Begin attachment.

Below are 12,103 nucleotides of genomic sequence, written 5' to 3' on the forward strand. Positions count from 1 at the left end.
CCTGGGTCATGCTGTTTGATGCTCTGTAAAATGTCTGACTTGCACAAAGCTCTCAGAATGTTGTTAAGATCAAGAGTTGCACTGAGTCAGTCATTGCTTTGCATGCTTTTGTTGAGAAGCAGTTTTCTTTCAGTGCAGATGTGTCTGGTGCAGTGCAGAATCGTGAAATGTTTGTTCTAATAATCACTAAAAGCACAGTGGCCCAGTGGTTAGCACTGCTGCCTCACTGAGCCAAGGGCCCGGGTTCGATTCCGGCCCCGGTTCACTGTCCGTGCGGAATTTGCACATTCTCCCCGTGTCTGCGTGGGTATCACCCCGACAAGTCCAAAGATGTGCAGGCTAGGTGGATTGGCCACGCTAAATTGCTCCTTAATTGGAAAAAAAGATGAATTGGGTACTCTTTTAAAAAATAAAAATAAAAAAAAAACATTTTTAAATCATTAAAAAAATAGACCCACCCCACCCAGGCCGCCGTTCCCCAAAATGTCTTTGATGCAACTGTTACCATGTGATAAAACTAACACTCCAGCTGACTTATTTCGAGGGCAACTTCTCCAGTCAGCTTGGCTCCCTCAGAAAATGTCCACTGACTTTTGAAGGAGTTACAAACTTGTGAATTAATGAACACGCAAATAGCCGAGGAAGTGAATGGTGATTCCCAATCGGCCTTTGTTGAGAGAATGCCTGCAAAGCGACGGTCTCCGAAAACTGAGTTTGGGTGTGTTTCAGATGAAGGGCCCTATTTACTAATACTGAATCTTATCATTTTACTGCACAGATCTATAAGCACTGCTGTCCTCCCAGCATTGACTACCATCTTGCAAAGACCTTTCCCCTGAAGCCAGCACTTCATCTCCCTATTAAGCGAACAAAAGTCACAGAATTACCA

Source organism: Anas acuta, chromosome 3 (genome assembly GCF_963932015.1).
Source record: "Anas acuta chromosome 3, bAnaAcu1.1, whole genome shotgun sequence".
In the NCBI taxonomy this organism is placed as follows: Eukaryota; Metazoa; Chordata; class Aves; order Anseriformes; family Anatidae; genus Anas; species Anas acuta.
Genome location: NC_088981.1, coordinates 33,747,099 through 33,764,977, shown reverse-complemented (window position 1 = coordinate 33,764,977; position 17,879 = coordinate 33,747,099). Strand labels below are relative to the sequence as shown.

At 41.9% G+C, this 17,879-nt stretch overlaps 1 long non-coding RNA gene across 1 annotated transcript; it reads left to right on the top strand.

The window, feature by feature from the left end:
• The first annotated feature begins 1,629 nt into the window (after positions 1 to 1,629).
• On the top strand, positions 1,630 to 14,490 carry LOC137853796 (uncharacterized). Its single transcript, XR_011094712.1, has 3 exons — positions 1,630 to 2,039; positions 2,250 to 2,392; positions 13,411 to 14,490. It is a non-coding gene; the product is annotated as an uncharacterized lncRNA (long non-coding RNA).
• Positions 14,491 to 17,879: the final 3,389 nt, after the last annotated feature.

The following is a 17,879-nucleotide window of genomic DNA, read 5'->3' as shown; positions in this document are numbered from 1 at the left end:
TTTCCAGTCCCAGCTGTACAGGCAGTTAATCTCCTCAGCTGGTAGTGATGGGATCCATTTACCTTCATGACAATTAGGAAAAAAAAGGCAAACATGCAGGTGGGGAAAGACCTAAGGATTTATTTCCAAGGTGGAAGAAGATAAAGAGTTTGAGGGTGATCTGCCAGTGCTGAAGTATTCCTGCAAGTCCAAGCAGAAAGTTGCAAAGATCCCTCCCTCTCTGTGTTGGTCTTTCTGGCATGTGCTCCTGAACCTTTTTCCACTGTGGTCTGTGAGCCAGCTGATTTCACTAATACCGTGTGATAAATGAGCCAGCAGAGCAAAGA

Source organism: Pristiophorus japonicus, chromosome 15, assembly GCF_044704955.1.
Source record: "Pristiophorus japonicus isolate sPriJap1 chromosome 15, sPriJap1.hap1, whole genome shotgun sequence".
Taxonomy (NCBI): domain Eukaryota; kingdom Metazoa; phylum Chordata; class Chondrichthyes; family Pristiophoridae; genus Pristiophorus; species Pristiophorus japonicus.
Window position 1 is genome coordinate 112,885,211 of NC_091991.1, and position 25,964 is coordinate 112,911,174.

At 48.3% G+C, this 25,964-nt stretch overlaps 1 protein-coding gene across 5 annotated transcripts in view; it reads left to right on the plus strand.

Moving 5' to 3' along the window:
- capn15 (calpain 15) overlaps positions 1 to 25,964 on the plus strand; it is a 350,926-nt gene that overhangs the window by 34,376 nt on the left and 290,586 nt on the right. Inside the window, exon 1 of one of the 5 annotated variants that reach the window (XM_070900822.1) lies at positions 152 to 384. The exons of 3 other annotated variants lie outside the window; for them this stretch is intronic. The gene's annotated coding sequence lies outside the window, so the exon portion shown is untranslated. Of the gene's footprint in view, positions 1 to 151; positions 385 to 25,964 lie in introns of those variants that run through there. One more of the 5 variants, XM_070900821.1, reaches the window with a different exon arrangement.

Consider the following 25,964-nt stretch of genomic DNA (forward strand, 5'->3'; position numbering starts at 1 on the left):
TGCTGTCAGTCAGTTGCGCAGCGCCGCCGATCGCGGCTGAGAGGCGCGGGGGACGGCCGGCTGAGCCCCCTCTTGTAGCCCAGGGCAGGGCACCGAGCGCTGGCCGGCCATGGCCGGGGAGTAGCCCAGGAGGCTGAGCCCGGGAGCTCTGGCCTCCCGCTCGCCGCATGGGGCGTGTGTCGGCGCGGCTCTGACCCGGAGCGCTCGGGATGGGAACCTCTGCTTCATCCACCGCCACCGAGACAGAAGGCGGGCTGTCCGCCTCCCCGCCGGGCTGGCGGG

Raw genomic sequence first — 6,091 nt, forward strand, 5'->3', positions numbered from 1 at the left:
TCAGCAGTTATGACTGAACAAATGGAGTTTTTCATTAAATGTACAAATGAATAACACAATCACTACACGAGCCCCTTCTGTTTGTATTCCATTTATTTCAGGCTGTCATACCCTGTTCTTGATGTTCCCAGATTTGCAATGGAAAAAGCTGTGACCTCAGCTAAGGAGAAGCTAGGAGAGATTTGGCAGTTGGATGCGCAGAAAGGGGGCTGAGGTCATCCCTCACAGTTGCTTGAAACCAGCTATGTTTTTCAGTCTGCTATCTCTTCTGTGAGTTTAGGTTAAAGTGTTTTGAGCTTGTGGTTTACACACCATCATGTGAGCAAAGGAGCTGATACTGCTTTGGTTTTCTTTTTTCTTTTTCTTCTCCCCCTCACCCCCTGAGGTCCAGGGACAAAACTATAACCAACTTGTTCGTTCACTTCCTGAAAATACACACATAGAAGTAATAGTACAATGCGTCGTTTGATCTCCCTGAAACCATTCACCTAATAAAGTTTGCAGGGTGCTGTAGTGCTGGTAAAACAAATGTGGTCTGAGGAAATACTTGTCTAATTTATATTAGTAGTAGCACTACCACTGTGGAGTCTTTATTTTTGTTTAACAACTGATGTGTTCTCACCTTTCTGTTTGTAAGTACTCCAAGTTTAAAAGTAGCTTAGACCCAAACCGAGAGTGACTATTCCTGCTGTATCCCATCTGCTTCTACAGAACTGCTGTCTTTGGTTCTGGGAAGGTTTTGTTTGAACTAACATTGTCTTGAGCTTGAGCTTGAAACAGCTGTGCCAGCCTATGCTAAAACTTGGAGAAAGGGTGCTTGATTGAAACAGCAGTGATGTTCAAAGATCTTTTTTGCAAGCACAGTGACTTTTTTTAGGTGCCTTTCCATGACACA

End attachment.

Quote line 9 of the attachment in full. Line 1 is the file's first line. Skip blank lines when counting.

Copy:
• The first annotated feature begins 1,629 nt into the window (after positions 1 to 1,629).